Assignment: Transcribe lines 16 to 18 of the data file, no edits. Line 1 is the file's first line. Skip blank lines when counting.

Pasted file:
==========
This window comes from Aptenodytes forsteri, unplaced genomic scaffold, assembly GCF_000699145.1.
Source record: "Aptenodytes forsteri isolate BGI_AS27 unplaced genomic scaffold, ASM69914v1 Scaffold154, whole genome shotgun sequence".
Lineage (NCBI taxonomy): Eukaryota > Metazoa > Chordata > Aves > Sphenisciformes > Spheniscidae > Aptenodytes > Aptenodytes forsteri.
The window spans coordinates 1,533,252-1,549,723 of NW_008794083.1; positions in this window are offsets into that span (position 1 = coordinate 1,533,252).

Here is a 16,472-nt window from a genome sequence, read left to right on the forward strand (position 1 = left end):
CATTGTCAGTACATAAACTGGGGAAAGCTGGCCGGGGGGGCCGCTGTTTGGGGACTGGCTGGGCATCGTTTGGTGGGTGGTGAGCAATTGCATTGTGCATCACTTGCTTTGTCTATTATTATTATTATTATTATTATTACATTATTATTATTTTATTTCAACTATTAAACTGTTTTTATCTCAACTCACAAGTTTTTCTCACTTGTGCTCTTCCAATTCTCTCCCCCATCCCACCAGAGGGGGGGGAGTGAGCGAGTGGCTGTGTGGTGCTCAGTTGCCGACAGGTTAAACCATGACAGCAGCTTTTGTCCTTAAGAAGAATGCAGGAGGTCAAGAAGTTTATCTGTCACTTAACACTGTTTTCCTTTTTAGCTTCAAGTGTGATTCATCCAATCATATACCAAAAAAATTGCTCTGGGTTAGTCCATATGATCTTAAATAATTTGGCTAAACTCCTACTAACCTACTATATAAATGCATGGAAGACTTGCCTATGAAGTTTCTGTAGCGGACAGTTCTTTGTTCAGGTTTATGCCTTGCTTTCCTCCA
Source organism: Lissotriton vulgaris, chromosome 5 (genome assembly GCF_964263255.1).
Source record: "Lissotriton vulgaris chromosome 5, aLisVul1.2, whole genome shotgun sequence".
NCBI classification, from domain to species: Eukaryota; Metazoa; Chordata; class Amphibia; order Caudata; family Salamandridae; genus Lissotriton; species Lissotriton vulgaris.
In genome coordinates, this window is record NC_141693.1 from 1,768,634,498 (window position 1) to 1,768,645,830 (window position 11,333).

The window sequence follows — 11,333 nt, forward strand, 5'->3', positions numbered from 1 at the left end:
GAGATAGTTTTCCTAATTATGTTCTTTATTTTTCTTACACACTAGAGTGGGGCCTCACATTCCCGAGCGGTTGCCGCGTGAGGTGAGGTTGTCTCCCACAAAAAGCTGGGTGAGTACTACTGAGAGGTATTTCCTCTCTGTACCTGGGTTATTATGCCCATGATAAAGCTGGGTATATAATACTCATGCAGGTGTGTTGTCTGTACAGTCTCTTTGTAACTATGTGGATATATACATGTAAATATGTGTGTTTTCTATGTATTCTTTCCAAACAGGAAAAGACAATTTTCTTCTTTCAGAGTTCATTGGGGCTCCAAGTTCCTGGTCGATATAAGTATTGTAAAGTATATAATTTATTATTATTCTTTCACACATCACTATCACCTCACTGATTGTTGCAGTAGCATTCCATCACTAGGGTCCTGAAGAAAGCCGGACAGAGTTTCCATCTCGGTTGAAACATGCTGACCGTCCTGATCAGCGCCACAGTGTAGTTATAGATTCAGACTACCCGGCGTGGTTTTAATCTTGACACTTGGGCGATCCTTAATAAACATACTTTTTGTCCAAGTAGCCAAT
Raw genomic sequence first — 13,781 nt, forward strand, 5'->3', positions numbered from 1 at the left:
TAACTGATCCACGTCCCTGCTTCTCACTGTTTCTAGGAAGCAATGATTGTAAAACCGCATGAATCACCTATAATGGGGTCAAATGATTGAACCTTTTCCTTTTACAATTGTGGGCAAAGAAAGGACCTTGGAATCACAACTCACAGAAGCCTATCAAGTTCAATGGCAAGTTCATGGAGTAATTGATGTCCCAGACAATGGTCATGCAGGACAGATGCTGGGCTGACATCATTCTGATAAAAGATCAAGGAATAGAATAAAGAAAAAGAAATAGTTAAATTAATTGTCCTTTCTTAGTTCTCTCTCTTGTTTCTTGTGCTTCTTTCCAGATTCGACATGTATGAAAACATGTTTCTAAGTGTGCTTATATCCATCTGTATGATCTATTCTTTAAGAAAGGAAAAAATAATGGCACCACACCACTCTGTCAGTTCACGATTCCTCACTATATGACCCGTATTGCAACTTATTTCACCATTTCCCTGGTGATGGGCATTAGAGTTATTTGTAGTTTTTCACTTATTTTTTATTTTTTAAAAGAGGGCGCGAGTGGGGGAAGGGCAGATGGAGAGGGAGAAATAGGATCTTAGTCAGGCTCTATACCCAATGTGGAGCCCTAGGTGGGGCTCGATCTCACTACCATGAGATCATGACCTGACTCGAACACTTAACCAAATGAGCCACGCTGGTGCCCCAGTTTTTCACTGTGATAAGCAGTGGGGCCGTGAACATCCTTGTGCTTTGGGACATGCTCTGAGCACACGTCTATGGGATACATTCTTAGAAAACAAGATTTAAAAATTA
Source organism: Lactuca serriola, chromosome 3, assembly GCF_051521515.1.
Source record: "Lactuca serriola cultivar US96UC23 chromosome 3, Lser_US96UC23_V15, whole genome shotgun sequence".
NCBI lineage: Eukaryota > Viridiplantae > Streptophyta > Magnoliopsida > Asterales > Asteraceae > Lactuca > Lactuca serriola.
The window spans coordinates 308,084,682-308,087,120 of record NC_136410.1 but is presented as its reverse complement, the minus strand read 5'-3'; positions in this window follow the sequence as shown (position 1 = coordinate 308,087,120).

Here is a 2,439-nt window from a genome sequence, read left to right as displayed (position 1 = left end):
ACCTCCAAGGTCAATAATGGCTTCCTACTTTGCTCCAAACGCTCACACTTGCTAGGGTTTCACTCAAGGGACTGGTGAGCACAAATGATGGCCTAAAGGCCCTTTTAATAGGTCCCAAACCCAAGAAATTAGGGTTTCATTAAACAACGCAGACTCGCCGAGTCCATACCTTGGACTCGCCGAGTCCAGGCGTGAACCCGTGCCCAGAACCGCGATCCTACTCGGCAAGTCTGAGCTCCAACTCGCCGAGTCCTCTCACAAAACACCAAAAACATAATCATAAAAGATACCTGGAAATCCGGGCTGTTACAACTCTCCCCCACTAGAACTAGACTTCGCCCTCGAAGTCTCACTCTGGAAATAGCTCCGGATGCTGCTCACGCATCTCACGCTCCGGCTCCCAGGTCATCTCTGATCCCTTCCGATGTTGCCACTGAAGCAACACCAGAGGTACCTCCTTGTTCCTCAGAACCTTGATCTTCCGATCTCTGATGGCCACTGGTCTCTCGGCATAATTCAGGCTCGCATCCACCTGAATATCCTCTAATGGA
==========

Source record: "Lactuca serriola cultivar US96UC23 chromosome 3, Lser_US96UC23_V15, whole genome shotgun sequence".
NCBI lineage: Eukaryota > Viridiplantae > Streptophyta > Magnoliopsida > Asterales > Asteraceae > Lactuca > Lactuca serriola.
The window spans coordinates 308,084,682-308,087,120 of record NC_136410.1 but is presented as its reverse complement, the minus strand read 5'-3'; positions in this window follow the sequence as shown (position 1 = coordinate 308,087,120).